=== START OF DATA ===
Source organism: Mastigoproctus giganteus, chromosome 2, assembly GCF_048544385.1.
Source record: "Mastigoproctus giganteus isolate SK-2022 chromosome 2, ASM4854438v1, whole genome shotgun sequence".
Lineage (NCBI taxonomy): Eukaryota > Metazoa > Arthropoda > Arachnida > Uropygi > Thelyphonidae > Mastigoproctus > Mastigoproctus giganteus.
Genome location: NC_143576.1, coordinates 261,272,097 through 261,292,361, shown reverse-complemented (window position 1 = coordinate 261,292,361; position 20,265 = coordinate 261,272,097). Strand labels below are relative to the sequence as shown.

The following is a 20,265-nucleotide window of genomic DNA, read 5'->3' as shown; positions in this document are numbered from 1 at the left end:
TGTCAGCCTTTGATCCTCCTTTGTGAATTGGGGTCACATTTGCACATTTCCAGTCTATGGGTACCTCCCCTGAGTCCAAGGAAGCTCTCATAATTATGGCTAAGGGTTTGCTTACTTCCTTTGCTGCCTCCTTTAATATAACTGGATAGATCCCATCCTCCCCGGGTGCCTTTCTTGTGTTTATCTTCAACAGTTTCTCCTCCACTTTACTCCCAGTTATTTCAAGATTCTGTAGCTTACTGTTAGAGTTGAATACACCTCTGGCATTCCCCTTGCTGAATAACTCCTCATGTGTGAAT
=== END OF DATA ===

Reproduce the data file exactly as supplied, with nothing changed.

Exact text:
Source organism: Mastigoproctus giganteus, chromosome 2, assembly GCF_048544385.1.
Source record: "Mastigoproctus giganteus isolate SK-2022 chromosome 2, ASM4854438v1, whole genome shotgun sequence".
Lineage (NCBI taxonomy): Eukaryota > Metazoa > Arthropoda > Arachnida > Uropygi > Thelyphonidae > Mastigoproctus > Mastigoproctus giganteus.
Genome location: NC_143576.1, coordinates 261,272,097 through 261,292,361, shown reverse-complemented (window position 1 = coordinate 261,292,361; position 20,265 = coordinate 261,272,097). Strand labels below are relative to the sequence as shown.

The following is a 20,265-nucleotide window of genomic DNA, read 5'->3' as shown; positions in this document are numbered from 1 at the left end:
TGTCAGCCTTTGATCCTCCTTTGTGAATTGGGGTCACATTTGCACATTTCCAGTCTATGGGTACCTCCCCTGAGTCCAAGGAAGCTCTCATAATTATGGCTAAGGGTTTGCTTACTTCCTTTGCTGCCTCCTTTAATATAACTGGATAGATCCCATCCTCCCCGGGTGCCTTTCTTGTGTTTATCTTCAACAGTTTCTCCTCCACTTTACTCCCAGTTATTTCAAGATTCTGTAGCTTACTGTTAGAGTTGAATACACCTCTGGCATTCCCCTTGCTGAATAACTCCTCATGTGTGAAT